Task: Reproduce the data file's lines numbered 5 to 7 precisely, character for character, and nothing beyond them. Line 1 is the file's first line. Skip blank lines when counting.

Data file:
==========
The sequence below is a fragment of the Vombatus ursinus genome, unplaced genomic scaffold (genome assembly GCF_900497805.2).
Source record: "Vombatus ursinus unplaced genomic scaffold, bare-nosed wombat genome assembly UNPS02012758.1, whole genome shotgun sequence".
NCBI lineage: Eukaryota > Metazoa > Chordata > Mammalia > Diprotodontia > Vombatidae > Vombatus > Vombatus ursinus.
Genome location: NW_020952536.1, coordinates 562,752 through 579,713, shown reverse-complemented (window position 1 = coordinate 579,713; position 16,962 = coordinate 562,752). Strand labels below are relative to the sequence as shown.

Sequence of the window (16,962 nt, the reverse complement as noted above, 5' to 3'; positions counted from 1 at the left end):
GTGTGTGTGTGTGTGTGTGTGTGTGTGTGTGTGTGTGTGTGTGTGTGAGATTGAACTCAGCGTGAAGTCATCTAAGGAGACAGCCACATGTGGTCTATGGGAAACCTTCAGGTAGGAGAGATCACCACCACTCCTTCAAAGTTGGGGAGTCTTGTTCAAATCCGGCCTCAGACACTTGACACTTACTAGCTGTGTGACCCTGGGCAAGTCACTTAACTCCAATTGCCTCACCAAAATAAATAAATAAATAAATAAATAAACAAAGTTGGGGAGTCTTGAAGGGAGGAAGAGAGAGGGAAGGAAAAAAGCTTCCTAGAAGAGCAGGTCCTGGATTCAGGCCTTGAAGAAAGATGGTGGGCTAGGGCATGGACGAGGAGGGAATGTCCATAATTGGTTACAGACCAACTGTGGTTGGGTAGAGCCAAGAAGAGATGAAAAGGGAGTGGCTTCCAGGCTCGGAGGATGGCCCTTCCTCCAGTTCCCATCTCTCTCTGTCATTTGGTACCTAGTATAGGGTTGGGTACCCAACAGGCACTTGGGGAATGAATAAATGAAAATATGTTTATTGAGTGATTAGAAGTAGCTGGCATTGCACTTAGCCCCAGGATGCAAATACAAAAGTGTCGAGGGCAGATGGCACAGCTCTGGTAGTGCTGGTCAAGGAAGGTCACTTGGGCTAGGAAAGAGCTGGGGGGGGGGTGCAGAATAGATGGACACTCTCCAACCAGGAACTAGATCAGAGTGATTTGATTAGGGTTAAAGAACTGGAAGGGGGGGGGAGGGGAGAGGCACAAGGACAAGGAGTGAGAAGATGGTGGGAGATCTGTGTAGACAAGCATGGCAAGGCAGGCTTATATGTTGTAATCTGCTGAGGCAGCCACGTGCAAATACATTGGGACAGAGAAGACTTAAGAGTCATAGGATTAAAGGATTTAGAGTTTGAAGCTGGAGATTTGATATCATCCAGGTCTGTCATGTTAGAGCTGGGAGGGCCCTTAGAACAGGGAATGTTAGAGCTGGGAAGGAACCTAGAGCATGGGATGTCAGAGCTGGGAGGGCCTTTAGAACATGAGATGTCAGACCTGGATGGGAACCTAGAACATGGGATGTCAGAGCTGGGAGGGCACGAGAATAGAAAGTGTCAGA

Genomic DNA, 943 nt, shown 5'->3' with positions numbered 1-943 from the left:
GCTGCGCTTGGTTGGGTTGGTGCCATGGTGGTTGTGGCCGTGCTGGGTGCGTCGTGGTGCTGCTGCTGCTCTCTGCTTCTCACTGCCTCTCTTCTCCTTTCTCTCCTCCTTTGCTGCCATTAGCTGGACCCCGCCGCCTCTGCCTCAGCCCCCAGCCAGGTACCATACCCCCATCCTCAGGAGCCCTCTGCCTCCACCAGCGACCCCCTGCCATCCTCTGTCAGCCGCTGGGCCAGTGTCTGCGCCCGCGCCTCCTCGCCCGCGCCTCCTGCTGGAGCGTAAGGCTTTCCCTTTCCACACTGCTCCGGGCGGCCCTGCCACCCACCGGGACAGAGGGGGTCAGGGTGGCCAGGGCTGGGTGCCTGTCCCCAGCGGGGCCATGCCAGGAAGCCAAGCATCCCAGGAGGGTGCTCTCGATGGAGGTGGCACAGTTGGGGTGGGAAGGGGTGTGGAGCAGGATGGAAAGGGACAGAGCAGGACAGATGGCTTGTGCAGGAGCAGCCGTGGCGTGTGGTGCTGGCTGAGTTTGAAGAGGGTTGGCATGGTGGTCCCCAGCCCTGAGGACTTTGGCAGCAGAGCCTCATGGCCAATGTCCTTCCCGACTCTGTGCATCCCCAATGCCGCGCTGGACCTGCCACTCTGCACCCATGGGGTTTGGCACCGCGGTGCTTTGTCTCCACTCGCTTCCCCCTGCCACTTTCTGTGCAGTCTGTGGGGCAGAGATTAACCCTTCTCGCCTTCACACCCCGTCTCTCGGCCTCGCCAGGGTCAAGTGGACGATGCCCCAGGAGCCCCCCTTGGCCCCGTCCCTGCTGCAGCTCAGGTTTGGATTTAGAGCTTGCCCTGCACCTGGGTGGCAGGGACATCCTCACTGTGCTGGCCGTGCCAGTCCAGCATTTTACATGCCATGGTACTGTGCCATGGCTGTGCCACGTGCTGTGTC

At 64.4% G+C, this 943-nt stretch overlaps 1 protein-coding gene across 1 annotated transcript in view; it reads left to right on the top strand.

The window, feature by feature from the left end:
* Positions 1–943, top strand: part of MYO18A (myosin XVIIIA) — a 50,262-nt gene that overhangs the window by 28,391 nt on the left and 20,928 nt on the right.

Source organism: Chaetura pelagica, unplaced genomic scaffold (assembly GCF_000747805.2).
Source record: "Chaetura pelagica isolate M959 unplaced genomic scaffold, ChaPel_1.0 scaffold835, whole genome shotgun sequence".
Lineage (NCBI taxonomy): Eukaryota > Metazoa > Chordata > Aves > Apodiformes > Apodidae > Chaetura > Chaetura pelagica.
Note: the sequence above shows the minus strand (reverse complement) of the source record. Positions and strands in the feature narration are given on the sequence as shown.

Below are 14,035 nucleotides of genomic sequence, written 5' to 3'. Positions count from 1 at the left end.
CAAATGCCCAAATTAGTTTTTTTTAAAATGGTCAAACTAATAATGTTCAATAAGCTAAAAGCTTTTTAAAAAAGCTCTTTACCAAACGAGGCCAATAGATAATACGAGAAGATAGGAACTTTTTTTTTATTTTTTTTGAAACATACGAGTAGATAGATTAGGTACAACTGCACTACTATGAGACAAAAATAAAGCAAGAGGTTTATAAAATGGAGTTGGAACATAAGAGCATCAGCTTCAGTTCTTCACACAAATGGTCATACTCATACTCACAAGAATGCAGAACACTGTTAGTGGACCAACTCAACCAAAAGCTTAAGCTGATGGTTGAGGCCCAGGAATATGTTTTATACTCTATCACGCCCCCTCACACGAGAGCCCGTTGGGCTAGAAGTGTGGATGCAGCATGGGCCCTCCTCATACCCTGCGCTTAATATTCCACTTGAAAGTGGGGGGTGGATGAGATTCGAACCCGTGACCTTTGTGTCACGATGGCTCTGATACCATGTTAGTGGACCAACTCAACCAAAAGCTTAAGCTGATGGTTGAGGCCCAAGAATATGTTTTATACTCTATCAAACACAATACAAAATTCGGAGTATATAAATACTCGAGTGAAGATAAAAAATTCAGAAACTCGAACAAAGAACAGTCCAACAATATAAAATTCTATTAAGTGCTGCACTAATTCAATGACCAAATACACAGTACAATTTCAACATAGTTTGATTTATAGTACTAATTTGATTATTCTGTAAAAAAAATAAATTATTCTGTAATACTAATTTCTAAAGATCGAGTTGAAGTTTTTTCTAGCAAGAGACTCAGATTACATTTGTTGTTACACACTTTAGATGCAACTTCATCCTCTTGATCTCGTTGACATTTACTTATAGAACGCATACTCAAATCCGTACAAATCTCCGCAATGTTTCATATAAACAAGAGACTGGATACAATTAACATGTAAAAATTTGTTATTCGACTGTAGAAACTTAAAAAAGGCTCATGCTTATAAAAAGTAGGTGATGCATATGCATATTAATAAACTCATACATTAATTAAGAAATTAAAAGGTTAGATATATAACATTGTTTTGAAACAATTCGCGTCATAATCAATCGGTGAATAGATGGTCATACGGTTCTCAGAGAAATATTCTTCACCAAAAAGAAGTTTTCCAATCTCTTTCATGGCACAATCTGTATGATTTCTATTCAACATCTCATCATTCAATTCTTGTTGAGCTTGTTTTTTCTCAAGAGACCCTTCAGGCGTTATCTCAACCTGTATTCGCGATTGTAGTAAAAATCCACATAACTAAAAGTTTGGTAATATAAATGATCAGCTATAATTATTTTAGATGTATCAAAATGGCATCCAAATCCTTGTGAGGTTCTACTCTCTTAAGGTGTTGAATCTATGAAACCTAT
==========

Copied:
Sequence of the window (16,962 nt, the reverse complement as noted above, 5' to 3'; positions counted from 1 at the left end):
GTGTGTGTGTGTGTGTGTGTGTGTGTGTGTGTGTGTGTGTGTGTGTGAGATTGAACTCAGCGTGAAGTCATCTAAGGAGACAGCCACATGTGGTCTATGGGAAACCTTCAGGTAGGAGAGATCACCACCACTCCTTCAAAGTTGGGGAGTCTTGTTCAAATCCGGCCTCAGACACTTGACACTTACTAGCTGTGTGACCCTGGGCAAGTCACTTAACTCCAATTGCCTCACCAAAATAAATAAATAAATAAATAAATAAACAAAGTTGGGGAGTCTTGAAGGGAGGAAGAGAGAGGGAAGGAAAAAAGCTTCCTAGAAGAGCAGGTCCTGGATTCAGGCCTTGAAGAAAGATGGTGGGCTAGGGCATGGACGAGGAGGGAATGTCCATAATTGGTTACAGACCAACTGTGGTTGGGTAGAGCCAAGAAGAGATGAAAAGGGAGTGGCTTCCAGGCTCGGAGGATGGCCCTTCCTCCAGTTCCCATCTCTCTCTGTCATTTGGTACCTAGTATAGGGTTGGGTACCCAACAGGCACTTGGGGAATGAATAAATGAAAATATGTTTATTGAGTGATTAGAAGTAGCTGGCATTGCACTTAGCCCCAGGATGCAAATACAAAAGTGTCGAGGGCAGATGGCACAGCTCTGGTAGTGCTGGTCAAGGAAGGTCACTTGGGCTAGGAAAGAGCTGGGGGGGGGGTGCAGAATAGATGGACACTCTCCAACCAGGAACTAGATCAGAGTGATTTGATTAGGGTTAAAGAACTGGAAGGGGGGGGGAGGGGAGAGGCACAAGGACAAGGAGTGAGAAGATGGTGGGAGATCTGTGTAGACAAGCATGGCAAGGCAGGCTTATATGTTGTAATCTGCTGAGGCAGCCACGTGCAAATACATTGGGACAGAGAAGACTTAAGAGTCATAGGATTAAAGGATTTAGAGTTTGAAGCTGGAGATTTGATATCATCCAGGTCTGTCATGTTAGAGCTGGGAGGGCCCTTAGAACAGGGAATGTTAGAGCTGGGAAGGAACCTAGAGCATGGGATGTCAGAGCTGGGAGGGCCTTTAGAACATGAGATGTCAGACCTGGATGGGAACCTAGAACATGGGATGTCAGAGCTGGGAGGGCACGAGAATAGAAAGTGTCAGA

Genomic DNA, 943 nt, shown 5'->3' with positions numbered 1-943 from the left: